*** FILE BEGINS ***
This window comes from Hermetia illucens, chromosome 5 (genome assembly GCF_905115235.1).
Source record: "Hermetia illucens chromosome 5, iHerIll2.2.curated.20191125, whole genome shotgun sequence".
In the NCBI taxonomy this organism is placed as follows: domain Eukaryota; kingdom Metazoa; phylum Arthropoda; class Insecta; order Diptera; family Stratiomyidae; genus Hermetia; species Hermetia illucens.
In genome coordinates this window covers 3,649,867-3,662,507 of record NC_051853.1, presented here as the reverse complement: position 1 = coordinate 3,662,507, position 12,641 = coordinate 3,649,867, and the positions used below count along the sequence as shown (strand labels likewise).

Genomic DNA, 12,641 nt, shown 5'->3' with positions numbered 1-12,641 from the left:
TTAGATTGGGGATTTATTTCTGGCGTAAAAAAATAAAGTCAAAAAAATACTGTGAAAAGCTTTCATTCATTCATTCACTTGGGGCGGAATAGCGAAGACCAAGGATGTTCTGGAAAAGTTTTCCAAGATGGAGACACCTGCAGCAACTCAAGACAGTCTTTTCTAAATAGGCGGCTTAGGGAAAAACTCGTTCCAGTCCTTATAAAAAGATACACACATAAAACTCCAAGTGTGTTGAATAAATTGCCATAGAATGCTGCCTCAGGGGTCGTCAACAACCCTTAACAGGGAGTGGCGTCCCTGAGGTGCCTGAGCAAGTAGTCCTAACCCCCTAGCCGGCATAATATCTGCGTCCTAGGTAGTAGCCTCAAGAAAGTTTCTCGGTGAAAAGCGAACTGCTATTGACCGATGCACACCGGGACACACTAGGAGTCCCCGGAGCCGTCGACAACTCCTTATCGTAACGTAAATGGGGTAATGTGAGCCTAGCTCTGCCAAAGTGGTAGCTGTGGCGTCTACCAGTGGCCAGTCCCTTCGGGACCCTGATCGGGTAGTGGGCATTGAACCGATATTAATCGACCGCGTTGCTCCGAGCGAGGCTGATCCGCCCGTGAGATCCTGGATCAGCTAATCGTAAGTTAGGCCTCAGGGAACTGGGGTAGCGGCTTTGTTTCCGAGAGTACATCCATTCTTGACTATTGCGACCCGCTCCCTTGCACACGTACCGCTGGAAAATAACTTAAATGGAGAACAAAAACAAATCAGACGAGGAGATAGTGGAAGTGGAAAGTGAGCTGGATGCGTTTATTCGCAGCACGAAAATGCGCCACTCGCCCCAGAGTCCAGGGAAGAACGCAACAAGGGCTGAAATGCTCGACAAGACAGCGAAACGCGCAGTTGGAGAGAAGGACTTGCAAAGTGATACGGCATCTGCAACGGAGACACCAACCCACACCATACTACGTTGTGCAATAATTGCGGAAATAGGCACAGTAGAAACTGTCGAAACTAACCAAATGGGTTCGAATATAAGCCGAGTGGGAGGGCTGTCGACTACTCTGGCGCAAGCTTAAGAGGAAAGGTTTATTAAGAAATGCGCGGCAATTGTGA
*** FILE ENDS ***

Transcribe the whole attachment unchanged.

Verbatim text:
This window comes from Hermetia illucens, chromosome 5 (genome assembly GCF_905115235.1).
Source record: "Hermetia illucens chromosome 5, iHerIll2.2.curated.20191125, whole genome shotgun sequence".
In the NCBI taxonomy this organism is placed as follows: domain Eukaryota; kingdom Metazoa; phylum Arthropoda; class Insecta; order Diptera; family Stratiomyidae; genus Hermetia; species Hermetia illucens.
In genome coordinates this window covers 3,649,867-3,662,507 of record NC_051853.1, presented here as the reverse complement: position 1 = coordinate 3,662,507, position 12,641 = coordinate 3,649,867, and the positions used below count along the sequence as shown (strand labels likewise).

Genomic DNA, 12,641 nt, shown 5'->3' with positions numbered 1-12,641 from the left:
TTAGATTGGGGATTTATTTCTGGCGTAAAAAAATAAAGTCAAAAAAATACTGTGAAAAGCTTTCATTCATTCATTCACTTGGGGCGGAATAGCGAAGACCAAGGATGTTCTGGAAAAGTTTTCCAAGATGGAGACACCTGCAGCAACTCAAGACAGTCTTTTCTAAATAGGCGGCTTAGGGAAAAACTCGTTCCAGTCCTTATAAAAAGATACACACATAAAACTCCAAGTGTGTTGAATAAATTGCCATAGAATGCTGCCTCAGGGGTCGTCAACAACCCTTAACAGGGAGTGGCGTCCCTGAGGTGCCTGAGCAAGTAGTCCTAACCCCCTAGCCGGCATAATATCTGCGTCCTAGGTAGTAGCCTCAAGAAAGTTTCTCGGTGAAAAGCGAACTGCTATTGACCGATGCACACCGGGACACACTAGGAGTCCCCGGAGCCGTCGACAACTCCTTATCGTAACGTAAATGGGGTAATGTGAGCCTAGCTCTGCCAAAGTGGTAGCTGTGGCGTCTACCAGTGGCCAGTCCCTTCGGGACCCTGATCGGGTAGTGGGCATTGAACCGATATTAATCGACCGCGTTGCTCCGAGCGAGGCTGATCCGCCCGTGAGATCCTGGATCAGCTAATCGTAAGTTAGGCCTCAGGGAACTGGGGTAGCGGCTTTGTTTCCGAGAGTACATCCATTCTTGACTATTGCGACCCGCTCCCTTGCACACGTACCGCTGGAAAATAACTTAAATGGAGAACAAAAACAAATCAGACGAGGAGATAGTGGAAGTGGAAAGTGAGCTGGATGCGTTTATTCGCAGCACGAAAATGCGCCACTCGCCCCAGAGTCCAGGGAAGAACGCAACAAGGGCTGAAATGCTCGACAAGACAGCGAAACGCGCAGTTGGAGAGAAGGACTTGCAAAGTGATACGGCATCTGCAACGGAGACACCAACCCACACCATACTACGTTGTGCAATAATTGCGGAAATAGGCACAGTAGAAACTGTCGAAACTAACCAAATGGGTTCGAATATAAGCCGAGTGGGAGGGCTGTCGACTACTCTGGCGCAAGCTTAAGAGGAAAGGTTTATTAAGAAATGCGCGGCAATTGTGA